Mark Villareal Appears On The Nancy Gaines Show!
Nancy Gaines spent over two decades consulting to Major Fortune 100 Companies where she helped groups move from overwhelm to overwhelming results — consistently.Mark Villareal is a published author, speaker and coach with his recent release of “Shortcuts Get You Lost!”
September 8, 2016
Announcer: You are listening to the Nancy Gaines show. The goal of this broadcast is to help business owners be successful and gain the advantage. Nancy has helped some of today’s top Fortune 500 Companies atop a wide spectrum of industries work through their toughest challenges. She can help you too! So if you can’t find the solutions you need, there are no more books to read or workshops to attend. The Nancy Gaines show can be the difference between your success and failure. And now your host, Nancy Gaines.
Nancy: Hi, this is Nancy Gaines and welcome to the Nancy Gaines show, where we provide actionable ideas for entrepreneurs to grow their business and be even more productive. So the focus of today’s podcast is all about leadership, and I am so excited to have an amazing guest with me, Mark Villareal. He is the author of Shortcuts Get You Lost. Welcome Mark, would you like to tell our group a little bit more about you?
Mark: Well, thank you, Nancy. I appreciate being on the show, and it’s an honor. Yes, I am a big leadership advocate. I have a strong passion for leadership. I will say that early in my career, as I became a leader, I realized that the more I focused on other people’s success, mine came naturally. So, it really helped me to develop within myself then, how do I define peoples’ objectives and goals? How do I build a roadmap to success for my people? And then, over time, how do I teach future leaders how to do that as well?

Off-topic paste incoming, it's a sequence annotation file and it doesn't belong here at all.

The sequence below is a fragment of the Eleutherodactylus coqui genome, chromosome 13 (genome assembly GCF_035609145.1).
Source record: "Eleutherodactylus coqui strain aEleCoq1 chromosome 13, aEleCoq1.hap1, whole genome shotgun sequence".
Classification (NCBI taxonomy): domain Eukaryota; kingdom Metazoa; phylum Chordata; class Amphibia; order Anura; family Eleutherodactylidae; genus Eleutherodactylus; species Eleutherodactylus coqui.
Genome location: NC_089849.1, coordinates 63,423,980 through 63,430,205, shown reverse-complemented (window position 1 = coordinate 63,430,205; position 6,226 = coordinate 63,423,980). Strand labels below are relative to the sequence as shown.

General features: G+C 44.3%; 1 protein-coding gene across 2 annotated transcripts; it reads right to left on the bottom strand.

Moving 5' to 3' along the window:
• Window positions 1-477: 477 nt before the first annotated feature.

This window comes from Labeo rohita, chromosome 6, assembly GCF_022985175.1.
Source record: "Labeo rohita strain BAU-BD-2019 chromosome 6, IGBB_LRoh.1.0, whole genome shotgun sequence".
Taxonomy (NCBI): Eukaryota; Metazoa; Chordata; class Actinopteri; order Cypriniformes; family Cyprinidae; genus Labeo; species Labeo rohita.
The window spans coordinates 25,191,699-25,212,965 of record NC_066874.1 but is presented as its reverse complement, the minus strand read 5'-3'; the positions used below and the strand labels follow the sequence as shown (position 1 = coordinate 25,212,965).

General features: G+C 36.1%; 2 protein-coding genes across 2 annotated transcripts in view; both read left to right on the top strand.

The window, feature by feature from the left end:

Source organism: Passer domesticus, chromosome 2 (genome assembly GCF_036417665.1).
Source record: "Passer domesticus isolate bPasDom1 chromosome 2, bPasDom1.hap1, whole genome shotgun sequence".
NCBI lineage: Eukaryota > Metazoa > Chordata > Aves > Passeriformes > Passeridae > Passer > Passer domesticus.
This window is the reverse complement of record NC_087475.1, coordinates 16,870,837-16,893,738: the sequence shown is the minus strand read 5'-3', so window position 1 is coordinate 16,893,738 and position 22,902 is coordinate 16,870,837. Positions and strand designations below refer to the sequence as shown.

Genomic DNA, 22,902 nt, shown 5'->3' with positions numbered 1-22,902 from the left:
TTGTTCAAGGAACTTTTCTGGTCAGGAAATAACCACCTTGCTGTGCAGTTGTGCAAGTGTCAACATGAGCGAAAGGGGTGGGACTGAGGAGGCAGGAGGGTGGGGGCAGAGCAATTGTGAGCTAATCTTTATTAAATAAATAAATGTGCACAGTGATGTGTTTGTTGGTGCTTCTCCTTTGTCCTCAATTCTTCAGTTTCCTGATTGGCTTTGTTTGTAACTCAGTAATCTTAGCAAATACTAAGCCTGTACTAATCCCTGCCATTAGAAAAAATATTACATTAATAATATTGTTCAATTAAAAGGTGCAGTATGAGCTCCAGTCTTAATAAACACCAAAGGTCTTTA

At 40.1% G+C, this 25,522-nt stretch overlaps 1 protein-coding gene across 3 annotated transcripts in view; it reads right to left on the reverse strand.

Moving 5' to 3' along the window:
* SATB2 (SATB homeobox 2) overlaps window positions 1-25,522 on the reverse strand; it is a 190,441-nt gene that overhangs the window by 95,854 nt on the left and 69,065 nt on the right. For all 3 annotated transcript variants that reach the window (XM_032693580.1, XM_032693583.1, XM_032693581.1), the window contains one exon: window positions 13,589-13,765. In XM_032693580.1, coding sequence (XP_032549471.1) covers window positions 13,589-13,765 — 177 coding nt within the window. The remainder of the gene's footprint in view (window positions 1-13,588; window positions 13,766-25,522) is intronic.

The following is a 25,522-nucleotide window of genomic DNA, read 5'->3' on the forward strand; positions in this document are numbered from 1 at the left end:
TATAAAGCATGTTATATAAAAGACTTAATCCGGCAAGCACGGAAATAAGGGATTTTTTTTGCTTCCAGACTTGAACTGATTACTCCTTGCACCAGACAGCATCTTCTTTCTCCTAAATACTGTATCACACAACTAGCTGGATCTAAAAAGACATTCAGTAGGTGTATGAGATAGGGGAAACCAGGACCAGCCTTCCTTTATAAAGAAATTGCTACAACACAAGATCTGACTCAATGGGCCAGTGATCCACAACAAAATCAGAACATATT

Nancy: That is awesome. What do you think is the difference between leaders and managers?
Mark: Well, sometimes you have one that can be autocratic. Do as I say, not as I do. I think a true leader, is someone who leads with humility, and I preach that when I talk about values, that I put humility first. I believe that humility is a strength and not a weakness, and it allows that leader to be genuine to their people, and to understand their people’s goals and objectives within their business, but also personally. When you come across genuine to your people, they will follow you. People have an innate hunger, I would say that they want to be led. But they look for those true leaders that have that gift that can develop that. I call that servant leadership. It is nothing new out there to an extent. But not all leaders serve their people. That is why it is important to me, to lead with a servant leadership lifestyle.
Nancy: I like that. So how did you come up with the name of your book, Shortcuts Get You Lost?